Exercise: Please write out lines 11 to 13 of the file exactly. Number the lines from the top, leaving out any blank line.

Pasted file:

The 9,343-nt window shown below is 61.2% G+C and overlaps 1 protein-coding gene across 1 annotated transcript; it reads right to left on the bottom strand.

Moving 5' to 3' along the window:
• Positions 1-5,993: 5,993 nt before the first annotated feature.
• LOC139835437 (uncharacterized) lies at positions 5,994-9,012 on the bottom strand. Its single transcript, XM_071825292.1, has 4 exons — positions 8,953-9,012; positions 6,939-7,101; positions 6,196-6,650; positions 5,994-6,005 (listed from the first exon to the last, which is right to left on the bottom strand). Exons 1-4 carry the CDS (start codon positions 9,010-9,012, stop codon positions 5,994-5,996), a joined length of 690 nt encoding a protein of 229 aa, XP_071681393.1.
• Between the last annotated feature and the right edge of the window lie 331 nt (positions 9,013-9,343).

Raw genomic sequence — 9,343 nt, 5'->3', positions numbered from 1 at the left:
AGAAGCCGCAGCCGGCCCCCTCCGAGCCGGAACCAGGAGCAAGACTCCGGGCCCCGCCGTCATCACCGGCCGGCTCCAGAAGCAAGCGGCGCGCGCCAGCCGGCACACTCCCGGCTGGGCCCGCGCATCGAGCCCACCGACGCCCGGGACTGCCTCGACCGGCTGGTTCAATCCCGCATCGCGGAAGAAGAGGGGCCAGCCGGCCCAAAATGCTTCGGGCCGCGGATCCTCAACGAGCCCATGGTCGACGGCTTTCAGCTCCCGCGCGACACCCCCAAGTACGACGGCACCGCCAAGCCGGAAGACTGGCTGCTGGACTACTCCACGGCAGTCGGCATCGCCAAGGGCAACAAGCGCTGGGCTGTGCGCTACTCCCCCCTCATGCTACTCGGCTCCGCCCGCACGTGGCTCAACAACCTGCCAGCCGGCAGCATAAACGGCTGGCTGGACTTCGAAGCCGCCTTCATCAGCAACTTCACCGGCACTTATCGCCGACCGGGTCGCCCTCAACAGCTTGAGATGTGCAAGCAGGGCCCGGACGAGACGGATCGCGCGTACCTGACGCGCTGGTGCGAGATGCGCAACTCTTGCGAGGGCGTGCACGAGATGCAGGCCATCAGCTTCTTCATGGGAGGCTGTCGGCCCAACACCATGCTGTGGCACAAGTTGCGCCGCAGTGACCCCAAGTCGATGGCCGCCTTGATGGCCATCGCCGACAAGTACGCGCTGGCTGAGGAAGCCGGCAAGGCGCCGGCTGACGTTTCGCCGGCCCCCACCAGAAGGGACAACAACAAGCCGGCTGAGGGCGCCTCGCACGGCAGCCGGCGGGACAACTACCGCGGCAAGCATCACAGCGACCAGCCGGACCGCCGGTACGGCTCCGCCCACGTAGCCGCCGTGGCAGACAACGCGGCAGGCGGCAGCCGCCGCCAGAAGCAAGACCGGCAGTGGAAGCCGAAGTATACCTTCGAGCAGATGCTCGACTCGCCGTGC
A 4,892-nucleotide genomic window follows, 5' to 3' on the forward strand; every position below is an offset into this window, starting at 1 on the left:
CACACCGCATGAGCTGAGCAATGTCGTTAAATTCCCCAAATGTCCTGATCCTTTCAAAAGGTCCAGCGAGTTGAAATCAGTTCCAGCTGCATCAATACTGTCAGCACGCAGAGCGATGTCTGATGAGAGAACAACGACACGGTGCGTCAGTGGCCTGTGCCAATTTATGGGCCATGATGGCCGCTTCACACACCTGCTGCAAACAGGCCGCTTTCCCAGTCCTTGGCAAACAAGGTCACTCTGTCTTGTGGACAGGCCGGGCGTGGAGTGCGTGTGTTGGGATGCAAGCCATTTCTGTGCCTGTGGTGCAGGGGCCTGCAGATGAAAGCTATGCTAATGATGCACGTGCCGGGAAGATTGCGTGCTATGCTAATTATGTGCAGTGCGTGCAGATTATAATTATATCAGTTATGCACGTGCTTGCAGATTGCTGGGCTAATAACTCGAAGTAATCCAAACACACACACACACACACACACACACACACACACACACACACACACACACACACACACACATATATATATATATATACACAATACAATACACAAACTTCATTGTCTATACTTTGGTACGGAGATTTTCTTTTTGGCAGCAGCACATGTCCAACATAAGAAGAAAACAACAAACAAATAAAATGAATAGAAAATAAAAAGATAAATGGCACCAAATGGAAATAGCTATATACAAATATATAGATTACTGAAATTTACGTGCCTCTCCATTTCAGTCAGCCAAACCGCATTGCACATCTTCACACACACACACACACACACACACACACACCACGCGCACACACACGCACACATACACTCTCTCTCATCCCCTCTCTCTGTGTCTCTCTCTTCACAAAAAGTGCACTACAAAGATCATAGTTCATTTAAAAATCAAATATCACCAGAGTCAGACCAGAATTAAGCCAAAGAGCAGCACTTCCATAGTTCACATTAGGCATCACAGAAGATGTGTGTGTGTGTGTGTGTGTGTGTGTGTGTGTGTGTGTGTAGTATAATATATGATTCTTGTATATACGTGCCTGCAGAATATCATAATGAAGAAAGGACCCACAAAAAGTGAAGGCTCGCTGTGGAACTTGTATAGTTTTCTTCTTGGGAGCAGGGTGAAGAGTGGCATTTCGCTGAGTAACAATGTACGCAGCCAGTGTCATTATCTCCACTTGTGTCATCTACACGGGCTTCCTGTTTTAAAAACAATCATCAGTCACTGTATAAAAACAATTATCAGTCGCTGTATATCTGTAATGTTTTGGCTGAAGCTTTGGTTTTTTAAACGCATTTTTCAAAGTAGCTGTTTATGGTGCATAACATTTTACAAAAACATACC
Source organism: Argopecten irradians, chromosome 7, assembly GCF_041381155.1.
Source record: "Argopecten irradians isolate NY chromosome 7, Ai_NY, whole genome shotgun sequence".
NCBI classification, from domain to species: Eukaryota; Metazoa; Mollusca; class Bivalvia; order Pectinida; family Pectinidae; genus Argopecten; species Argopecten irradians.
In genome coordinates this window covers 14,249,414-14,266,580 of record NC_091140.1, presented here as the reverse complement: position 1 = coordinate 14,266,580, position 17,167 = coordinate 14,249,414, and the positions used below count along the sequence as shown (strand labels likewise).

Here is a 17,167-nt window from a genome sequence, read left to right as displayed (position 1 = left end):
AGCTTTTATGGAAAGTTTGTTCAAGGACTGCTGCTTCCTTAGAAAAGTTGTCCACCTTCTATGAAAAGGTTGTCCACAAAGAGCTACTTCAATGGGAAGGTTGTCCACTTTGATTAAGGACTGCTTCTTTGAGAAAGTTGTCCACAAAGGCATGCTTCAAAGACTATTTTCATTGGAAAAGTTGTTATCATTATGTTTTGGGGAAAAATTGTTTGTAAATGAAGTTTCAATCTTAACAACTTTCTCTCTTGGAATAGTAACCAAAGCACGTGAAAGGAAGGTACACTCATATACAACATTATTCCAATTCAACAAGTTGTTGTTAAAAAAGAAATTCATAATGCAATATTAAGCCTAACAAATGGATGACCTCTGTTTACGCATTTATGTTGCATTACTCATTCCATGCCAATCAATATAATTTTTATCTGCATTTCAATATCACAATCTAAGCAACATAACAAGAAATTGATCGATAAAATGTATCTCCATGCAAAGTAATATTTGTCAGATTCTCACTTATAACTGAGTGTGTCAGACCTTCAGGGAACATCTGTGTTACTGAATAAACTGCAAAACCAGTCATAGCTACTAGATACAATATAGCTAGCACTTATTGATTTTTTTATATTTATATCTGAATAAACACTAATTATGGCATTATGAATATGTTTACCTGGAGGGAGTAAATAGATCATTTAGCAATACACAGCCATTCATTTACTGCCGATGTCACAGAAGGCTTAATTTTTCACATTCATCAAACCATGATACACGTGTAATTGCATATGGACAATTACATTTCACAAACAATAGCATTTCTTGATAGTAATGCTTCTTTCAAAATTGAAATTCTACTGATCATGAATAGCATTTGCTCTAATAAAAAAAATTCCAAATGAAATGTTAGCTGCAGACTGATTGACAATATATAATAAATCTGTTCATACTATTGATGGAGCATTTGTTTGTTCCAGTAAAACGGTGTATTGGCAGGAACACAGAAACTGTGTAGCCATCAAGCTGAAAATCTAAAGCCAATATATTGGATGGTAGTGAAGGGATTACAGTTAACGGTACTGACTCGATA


Source record: "Argopecten irradians isolate NY chromosome 7, Ai_NY, whole genome shotgun sequence".
NCBI classification, from domain to species: Eukaryota; Metazoa; Mollusca; class Bivalvia; order Pectinida; family Pectinidae; genus Argopecten; species Argopecten irradians.
In genome coordinates this window covers 14,249,414-14,266,580 of record NC_091140.1, presented here as the reverse complement: position 1 = coordinate 14,266,580, position 17,167 = coordinate 14,249,414, and the positions used below count along the sequence as shown (strand labels likewise).